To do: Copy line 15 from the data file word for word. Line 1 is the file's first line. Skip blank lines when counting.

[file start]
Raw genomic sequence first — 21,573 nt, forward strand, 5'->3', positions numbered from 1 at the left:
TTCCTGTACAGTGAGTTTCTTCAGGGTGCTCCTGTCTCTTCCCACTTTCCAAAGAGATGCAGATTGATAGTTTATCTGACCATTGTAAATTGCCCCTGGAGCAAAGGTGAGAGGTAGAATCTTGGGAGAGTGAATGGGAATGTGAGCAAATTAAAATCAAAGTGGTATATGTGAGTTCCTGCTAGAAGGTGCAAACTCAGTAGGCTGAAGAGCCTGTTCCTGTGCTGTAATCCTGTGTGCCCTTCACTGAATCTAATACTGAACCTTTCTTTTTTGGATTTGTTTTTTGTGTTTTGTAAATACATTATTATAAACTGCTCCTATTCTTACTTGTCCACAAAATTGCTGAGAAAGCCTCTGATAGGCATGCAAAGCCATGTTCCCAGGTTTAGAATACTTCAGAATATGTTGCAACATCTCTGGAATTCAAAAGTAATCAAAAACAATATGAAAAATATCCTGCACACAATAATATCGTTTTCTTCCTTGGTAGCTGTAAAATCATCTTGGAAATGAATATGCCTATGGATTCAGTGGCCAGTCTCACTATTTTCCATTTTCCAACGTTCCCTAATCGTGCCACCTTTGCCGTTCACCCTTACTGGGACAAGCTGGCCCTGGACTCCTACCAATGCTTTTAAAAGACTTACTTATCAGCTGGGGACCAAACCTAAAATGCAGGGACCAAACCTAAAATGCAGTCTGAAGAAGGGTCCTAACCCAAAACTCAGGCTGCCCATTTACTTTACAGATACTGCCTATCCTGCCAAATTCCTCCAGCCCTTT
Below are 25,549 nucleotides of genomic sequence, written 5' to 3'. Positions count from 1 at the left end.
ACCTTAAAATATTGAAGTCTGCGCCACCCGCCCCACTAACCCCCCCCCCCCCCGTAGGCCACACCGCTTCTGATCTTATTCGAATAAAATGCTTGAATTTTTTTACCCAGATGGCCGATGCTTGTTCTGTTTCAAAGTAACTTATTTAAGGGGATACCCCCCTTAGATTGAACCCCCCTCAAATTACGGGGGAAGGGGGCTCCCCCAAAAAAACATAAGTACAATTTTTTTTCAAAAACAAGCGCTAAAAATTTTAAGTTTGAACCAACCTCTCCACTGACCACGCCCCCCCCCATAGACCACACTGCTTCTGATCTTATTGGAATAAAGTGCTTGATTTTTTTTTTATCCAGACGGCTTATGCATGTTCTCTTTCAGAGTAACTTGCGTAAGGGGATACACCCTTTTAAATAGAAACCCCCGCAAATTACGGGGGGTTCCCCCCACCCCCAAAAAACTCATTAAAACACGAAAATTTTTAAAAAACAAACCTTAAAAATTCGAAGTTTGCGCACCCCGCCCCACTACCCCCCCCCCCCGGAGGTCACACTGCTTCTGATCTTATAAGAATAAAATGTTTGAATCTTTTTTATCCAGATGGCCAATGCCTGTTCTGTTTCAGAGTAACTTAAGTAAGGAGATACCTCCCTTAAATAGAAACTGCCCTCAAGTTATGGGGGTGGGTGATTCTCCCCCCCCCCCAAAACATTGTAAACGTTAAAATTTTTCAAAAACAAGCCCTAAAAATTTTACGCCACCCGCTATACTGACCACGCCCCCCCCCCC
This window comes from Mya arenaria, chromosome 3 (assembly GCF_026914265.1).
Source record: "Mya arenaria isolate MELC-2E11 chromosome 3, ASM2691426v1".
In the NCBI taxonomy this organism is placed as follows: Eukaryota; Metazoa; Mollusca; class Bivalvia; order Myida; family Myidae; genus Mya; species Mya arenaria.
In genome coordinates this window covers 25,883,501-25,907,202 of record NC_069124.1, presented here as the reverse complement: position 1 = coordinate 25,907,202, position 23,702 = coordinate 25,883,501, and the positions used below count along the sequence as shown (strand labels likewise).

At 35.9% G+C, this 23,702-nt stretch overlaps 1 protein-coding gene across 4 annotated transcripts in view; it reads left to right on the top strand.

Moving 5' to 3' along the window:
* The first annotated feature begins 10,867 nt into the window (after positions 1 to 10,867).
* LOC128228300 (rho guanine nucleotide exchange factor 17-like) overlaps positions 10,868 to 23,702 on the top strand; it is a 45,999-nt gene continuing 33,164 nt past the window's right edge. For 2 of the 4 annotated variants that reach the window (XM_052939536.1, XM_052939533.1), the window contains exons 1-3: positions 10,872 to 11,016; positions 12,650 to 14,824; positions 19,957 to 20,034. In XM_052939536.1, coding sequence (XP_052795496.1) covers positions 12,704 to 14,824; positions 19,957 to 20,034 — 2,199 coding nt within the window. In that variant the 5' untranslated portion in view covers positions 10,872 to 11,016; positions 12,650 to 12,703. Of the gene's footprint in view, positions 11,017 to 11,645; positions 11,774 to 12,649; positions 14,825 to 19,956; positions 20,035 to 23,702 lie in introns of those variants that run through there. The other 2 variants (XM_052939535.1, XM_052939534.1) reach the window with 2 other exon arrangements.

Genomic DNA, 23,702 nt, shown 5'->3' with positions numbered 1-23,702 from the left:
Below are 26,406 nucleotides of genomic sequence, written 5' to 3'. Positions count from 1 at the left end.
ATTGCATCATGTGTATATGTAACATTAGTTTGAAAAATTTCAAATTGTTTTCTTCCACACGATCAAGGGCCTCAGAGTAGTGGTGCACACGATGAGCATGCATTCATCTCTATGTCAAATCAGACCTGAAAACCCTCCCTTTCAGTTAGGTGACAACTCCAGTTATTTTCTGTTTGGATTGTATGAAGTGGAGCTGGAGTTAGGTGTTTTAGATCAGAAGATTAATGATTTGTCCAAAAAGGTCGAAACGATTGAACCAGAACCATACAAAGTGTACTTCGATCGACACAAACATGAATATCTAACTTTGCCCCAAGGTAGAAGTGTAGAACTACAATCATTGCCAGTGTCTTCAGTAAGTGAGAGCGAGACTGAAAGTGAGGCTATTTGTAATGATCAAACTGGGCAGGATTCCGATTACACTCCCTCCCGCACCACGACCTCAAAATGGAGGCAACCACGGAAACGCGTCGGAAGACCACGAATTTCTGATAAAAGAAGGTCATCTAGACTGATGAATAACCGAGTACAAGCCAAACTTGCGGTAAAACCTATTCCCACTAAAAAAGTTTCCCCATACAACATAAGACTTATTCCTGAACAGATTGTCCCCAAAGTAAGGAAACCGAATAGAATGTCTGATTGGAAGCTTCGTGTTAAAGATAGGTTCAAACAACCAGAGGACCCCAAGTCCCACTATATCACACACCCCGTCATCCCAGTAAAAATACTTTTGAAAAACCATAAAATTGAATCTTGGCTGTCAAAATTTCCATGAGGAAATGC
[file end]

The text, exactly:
ATTGCATCATGTGTATATGTAACATTAGTTTGAAAAATTTCAAATTGTTTTCTTCCACACGATCAAGGGCCTCAGAGTAGTGGTGCACACGATGAGCATGCATTCATCTCTATGTCAAATCAGACCTGAAAACCCTCCCTTTCAGTTAGGTGACAACTCCAGTTATTTTCTGTTTGGATTGTATGAAGTGGAGCTGGAGTTAGGTGTTTTAGATCAGAAGATTAATGATTTGTCCAAAAAGGTCGAAACGATTGAACCAGAACCATACAAAGTGTACTTCGATCGACACAAACATGAATATCTAACTTTGCCCCAAGGTAGAAGTGTAGAACTACAATCATTGCCAGTGTCTTCAGTAAGTGAGAGCGAGACTGAAAGTGAGGCTATTTGTAATGATCAAACTGGGCAGGATTCCGATTACACTCCCTCCCGCACCACGACCTCAAAATGGAGGCAACCACGGAAACGCGTCGGAAGACCACGAATTTCTGATAAAAGAAGGTCATCTAGACTGATGAATAACCGAGTACAAGCCAAACTTGCGGTAAAACCTATTCCCACTAAAAAAGTTTCCCCATACAACATAAGACTTATTCCTGAACAGATTGTCCCCAAAGTAAGGAAACCGAATAGAATGTCTGATTGGAAGCTTCGTGTTAAAGATAGGTTCAAACAACCAGAGGACCCCAAGTCCCACTATATCACACACCCCGTCATCCCAGTAAAAATACTTTTGAAAAACCATAAAATTGAATCTTGGCTGTCAAAATTTCCATGAGGAAATGC